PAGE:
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Screening tablets for DOB using surface-enhanced Raman spectroscopy

Bell, S.E.J., Fido, L.A., Sirimuthu, N.M.S., Speers, S.J.ORCID: 0000-0003-2027-2241, Peters, K.L. and Cosbey, S.H. (2007) Screening tablets for DOB using surface-enhanced Raman spectroscopy. Journal of Forensic Sciences, 52 (5). pp. 1063-1067.

Link to Published Version: https://doi.org/10.1111/j.1556-4029.2007.00515.x
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Abstract

2,5,‐Dimethoxy‐4‐bromoamphetamine (DOB) is of particular interest among the various "ecstasy" variants because there is an unusually long delay between consumption and effect, which dramatically increases the danger of accidental overdose in users. Screening for DOB in tablets is problematic because it is pharmacologically active at 0.2-3mg, which is c. 50 times less than 3,4‐methylenedioxy‐N‐methylamphetamine (MDMA) and makes it more difficult to detect in seized tablets using conventional spot tests. The normal Raman spectra of seized DOB tablets are dominated by the bands of the excipient with no evidence of the drug component. Here we report the first use of on‐tablet surface‐enhanced Raman spectroscopy (SERS) to enhance the signal from a low concentration drug. Raman studies (785‐nm excitation) were carried on series of model DOB/lactose tablets (total mass c. 400mg) containing between 1mg and 15μg of DOB and on seized DOB tablets. To generate surface‐enhanced spectra, 5μL of centrifuged silver colloid was dispensed onto the upper surface of the tablets, followed by 5μL of 1.0 mol/dm3 NaCl. The probe laser was directed onto the treated area and spectra accumulated for c. 20 sec (10 sec × 2). It was found that the enhancement of the DOB component in the model tablets containing 1mg DOB/tablet and in the seized tablets tested was so large that their spectra were completely dominated by the vibrational bands of DOB with little or no contribution from the unenhanced lactose excipient. Indeed, the most intense DOB band was visible even in tablets containing just 15μg of the drug. On‐tablet surface‐enhanced Raman spectroscopy is a simple method to distinguish between low dose DOB tablets and those with no active constituent. The fact that unique spectra are obtained allows identification of the drug while the lack of sample preparation and short signal accumulation times mean that the entire test can be carried out in <1 min.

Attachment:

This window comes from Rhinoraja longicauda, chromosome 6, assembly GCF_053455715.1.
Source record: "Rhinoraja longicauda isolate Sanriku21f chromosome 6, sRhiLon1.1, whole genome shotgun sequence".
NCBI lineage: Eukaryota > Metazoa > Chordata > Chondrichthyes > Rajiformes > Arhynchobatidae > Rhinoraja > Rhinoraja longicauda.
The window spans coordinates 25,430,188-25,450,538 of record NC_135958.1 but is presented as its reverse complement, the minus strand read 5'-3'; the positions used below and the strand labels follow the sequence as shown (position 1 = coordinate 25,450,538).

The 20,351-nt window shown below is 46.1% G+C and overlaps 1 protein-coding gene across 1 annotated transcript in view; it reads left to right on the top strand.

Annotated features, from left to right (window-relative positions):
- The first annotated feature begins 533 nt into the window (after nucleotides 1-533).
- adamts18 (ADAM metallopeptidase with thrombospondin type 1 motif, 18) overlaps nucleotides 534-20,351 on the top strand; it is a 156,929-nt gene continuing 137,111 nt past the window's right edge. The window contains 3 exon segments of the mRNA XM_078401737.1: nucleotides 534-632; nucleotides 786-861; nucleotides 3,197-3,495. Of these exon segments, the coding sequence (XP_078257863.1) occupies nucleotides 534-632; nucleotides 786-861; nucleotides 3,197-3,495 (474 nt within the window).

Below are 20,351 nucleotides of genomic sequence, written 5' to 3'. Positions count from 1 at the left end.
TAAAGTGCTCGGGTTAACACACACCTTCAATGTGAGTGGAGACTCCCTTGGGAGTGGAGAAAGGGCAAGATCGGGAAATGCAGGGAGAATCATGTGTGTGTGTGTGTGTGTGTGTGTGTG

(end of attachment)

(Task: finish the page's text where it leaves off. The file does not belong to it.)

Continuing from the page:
Item Type: Journal Article
Publisher: Wiley
Copyright: © 2007 American Academy of Forensic Sciences
URI: http://researchrepository.murdoch.edu.au/id/eprint/54019
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